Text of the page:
Published: April 25, 2017
BOCA GRANDE, FLA. – Dorrance “Dodo” Hill Hamilton, 88, died on April 18 surrounded by family at her home in Boca Grande after a long illness. Many cultural organizations and societies that were beneficiaries of her generous philanthropy and dedication to fundraising mourn her loss.
Hamilton was the granddaughter of John T. Dorrance, who invented the condensing process for soup and became the president of the Campbell Soup company in 1914. She was, however, much more invested in carefully distributing her wealth and making sure that the money she generously bestowed was put to good use.
Winterthur Museum, Garden & Library is among the organizations paying tribute to Hamilton, who was a respected former Winterthur board of trustees member.
“It is with great sadness that we mourn the death of our dear friend Dodo, a valued member of the Winterthur board of trustees from 1995 to 2001 and an enormously inspiring and visionary leader,” said Winterthur director David P. Roselle. “Winterthur is grateful to Dodo for her more than 20 years of spirited friendship and loyal service. Her warmth and dedication to causes in which she believed resulted in remarkable successes at Winterthur and beyond.”
An energetic and visionary member of the Winterthur Garden Committee from 1996 until her death, Dodo, the affectionate nickname given to her by her mother, was a founding member and driving force behind the Winterthur Garden and Landscape Society, serving as honorary chairman and providing successive challenge grants to encourage new memberships. Her tireless dedication and influential recruitment efforts were critical in recruiting founding members.
As a member of the Winterthur Collectors Circle, Dodo spearheaded the highly successful fundraising efforts that brought to Winterthur the Campbell collection of soup tureens, a world-renowned collection of elegant ceramic and metalwork vessels on exhibit in the specially designed Dorrance Gallery. The exquisite collection was a legacy of John T. Dorrance Jr, chairman, and W.B. Murphy, president, of the Campbell Soup Company, and includes a wide range of tureens and soup-related objects made in Europe, Asia and America from 1720 to modern times. In celebration of its arrival in May 1997, Winterthur curators published Campbell Collection of Soup Tureens at Winterthur, an important, well-illustrated book on the collection (Winterthur, Delaware, Henry Francis du Pont Winterthur Museum, 2000).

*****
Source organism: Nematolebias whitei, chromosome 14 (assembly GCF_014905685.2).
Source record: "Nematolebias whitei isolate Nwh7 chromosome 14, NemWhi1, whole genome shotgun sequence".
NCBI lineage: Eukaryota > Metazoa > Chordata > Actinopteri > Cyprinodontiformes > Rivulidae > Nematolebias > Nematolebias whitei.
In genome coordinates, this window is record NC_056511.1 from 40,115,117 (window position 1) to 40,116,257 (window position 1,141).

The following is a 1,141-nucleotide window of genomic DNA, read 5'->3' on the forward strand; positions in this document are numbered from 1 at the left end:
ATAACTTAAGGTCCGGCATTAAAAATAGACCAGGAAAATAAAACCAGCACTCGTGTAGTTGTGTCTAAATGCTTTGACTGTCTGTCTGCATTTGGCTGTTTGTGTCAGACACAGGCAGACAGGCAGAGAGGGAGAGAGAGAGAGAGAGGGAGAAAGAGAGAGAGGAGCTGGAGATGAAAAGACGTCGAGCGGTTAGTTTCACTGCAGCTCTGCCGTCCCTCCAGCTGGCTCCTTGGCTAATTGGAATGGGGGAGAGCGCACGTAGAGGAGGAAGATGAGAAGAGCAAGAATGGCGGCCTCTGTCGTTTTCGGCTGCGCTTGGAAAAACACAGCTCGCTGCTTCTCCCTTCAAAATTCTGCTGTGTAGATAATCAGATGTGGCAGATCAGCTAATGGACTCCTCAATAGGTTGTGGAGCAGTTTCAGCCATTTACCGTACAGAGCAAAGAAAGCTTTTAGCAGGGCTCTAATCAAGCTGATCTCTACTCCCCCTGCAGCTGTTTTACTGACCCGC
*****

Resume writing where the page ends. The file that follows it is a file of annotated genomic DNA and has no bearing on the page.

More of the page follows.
Hamilton was recognized for her philanthropic endeavors, as well as her restoration of gardens and houses. Some of her well-known philanthropic projects were the Blue Garden in Newport, the Fernery at the Morris Arboretum and the Philadelphia Flower Show. She founded the Newport Flower Show in 1996. Hamilton served on many boards, including the women’s board at Jefferson Hospital, Pennsylvania Academy of the Fine Arts (PAFA), University of the Arts, SVF Foundation, the Hamilton Family Foundation and the Newport Restoration Foundation, and was the first woman on the board of Jefferson Hospital.
In Philadelphia where she supported several organizations, she is held up as “an example for what it meant to be a philanthropist in this town,” according to Patricia D. Wellenbach, president and chief executive officer of the Please Touch Museum, where Hamilton stepped in at critical times. “She brought great joy to Philadelphia and beyond. Think of all the work she did with the flower show, her work with the Pennsylvania Academy of the Fine Arts, Please Touch Museum, the zoo. I don’t think there was a corner of the city that she hasn’t touched.”
“It’s a great loss. She will be very much missed,” said her daughter-in-law Anne Hamilton, co-chair of the Philadelphia Antiques & Art Show, chairman of the Newport Antiques Show and honorary chair of the Mainline Antiques Show.
Her involvement with Thomas Jefferson University stretched nearly five decades, supporting research, professorships, scholarships, breast imaging and other clinical programs. Among other roles, she was president of the women’s board from 1969 to 1972, oversaw an expansion of Pennywise Thrift Shop and took on fundraising for the heliport on Foerderer Pavilion.
Her lead gift of $25 million helped create the building at Jefferson that bears her name and helped facilitate team-based training of doctors, nurses and other health care professionals.
Similarly, at PAFA, she acquired an important collection of watercolors, hosted parties at her Newport home to introduce PAFA leaders to art collectors and patrons from across the United States and helped make possible PAFA’s expansion into a building just to the north on Broad Street now named for her husband, PAFA’s onetime board chairman.
“She made the lead gift that catalyzed the rest of the campaign,” said PAFA president and chief executive officer David R. Brigham, who called Hamilton one of the school and museum’s “leading lights” over its 210 years.
Hamilton was predeceased by her husband of 47 years, Samuel M. V. Hamilton, and survived by her three children, Margaret H. Duprey, N. Peter Hamilton and S. Matthews V. Hamilton Jr, nine grandchildren and five great-grandchildren.
A memorial service will be conducted on Thursday, May 11, at 11 am, at 218 Strafford Avenue in Wayne, Penn. She will be laid to rest at a private graveside service in Newport.
In lieu of flowers, donations can be made to: Thomas Jefferson University Hospital, c/o The Dorrance Hill Hamilton Fund, to Advance Nursing Excellence, 125 South 9th Street, Suite 600, Philadelphia PA 19107 or the Newport Hospital Foundation, c/o The Dorrance Hill Hamilton Fund, to Advance Nursing Excellence, 11 Friendship Street, Newport RI 02840 or The Redwood Library, 50 Bellevue Avenue, Newport RI 02840.
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